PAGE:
Did ‘National Treasure’ Really Film at Independence Hall?
After being in development for four years with nine writers, the movie National Treasure finally found its way on screens to positive audience reception and mild negative critical acclaim. Still, the National Treasure film and its sequel have remained classics, with their approach to historical accuracy being questionable.
National Treasure was set in Independence Hall but was the movie shot there? Find out.
The film had people asking whether there was an actual secret map
National Treasure follows the life of Benjamin Franklin Gates, who comes from a family of treasure hunters. Growing up, his grandfather used to tell him of the legends of hidden treasures, noting that the Founding Fathers buried treasure somewhere in the country and left clues to it.
Years later, the Gates family has acquired a reputation of myth believers and conspiracy theorists. However, Ben thinks he has found a clue to solving the mystery, and he sets out to find the treasure and preserve it in a national museum. One of the leads has included a map on the back of the Declaration of Independence.
After the films came out, the officials of the National Archives reported that visitors who went there kept asking whether there was a secret map on the back of the Declaration of Independence. One of the officials said, “We get a lot of questions about the filming.”
Another clue Nicolas Cage’s character found was a time stamp on a $100 bill. The timestamp read 2:22 on the clock located on the image of the Independence Hall on the bill. Interestingly this was an aspect of history that the movie got right as bills at the time had illustrations that had the same hours and minutes.
The design changed in 2009 to read 10:30. The Treasury Department has never given any substantial reason why they picked those two specific times, and conspiracy theorists have had plenty of material to work within that regard.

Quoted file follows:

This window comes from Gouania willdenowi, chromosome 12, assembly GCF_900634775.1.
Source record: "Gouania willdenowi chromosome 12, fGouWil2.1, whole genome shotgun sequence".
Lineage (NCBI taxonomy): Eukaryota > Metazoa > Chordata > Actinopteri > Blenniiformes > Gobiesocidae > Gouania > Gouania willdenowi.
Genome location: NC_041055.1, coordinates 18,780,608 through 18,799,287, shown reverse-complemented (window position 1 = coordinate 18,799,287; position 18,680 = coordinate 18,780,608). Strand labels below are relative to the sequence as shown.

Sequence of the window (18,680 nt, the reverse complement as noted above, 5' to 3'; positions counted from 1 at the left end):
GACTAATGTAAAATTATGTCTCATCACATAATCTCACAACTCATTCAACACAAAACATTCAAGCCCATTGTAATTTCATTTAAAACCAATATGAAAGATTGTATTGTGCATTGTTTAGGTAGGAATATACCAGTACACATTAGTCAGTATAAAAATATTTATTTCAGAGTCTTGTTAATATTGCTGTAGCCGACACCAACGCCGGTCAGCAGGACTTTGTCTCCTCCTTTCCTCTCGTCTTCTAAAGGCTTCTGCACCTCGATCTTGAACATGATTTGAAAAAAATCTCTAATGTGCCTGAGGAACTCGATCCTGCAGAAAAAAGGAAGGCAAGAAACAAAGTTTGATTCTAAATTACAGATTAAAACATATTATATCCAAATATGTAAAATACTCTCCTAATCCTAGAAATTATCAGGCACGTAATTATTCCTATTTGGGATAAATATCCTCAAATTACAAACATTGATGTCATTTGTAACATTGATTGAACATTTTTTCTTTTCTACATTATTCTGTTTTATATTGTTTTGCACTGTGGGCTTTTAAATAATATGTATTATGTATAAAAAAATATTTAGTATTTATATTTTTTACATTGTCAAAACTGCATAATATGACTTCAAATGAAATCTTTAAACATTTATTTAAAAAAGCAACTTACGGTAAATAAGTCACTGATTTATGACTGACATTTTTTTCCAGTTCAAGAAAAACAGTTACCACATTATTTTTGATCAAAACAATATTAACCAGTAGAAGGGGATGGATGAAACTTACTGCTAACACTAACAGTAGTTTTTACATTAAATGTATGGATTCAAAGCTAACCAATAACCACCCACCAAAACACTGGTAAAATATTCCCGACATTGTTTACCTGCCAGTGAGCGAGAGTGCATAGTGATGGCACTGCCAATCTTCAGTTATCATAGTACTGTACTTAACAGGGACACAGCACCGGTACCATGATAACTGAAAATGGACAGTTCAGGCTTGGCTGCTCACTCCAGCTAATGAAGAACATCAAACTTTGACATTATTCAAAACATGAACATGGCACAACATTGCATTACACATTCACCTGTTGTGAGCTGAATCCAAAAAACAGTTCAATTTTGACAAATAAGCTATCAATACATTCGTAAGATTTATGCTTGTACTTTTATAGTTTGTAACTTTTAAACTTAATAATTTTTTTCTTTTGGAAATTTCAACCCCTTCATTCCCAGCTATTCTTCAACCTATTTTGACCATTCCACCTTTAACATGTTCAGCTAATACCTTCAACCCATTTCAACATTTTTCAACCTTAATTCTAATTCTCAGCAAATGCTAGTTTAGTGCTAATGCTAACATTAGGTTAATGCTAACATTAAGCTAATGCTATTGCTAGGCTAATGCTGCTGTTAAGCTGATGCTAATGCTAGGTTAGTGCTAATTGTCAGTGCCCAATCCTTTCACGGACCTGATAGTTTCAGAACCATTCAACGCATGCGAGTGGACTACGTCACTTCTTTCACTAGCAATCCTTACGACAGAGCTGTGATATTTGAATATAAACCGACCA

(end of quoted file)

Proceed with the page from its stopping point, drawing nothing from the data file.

The movie was filmed in an Independence Hall replica set
Getting permission to film on government property can be challenging, and most production teams prefer to work with replicas designed to look like the exact property they were going for. When the National Treasure producers learned that Knott’s Berry Farm owner Walter Knott had created a replica of Independence Hall, they wasted no time.
According to Mental Floss, Knott had built the replica set on his land in California in the ’60s, so production secured permission to use the brick-for-brick property to film the widely successful National Treasure films.
In one of the scenes, Cage’s character Ben runs on the Independence Hall’s roof. Had the producers been granted permission to shoot in the Hall, the scene would have most likely not occurred as the property’s caretakers wouldn’t have approved.
The films boosted attendance and interest in the National Archives
Whenever hit movies film in some locations, those areas almost instantly become tourist destinations. For example, the movie Gone Girl starring Rosamund Pike and Ben Affleck was set in the fictional Carthage, MO. However, the actual filming occurred in Cape Girardeau, MO. Ever since its debut and equivalent success, the town has attracted several visitors who visit the locations they can recognize in the movie.
National Treasure had the same influence with its original and sequel films. After its premiere, many people began visiting the National Archives in Washington D.C. to learn more about the film and its historical accuracy.
Although two films have already been released, the work on the third script has slowed down over the years. Speaking to Entertainment Weekly in 2016, Cage said that fans could still see another installment but admitted that the writing was taking longer as the writers wanted to ensure they provide entertainment while remaining historically accurate.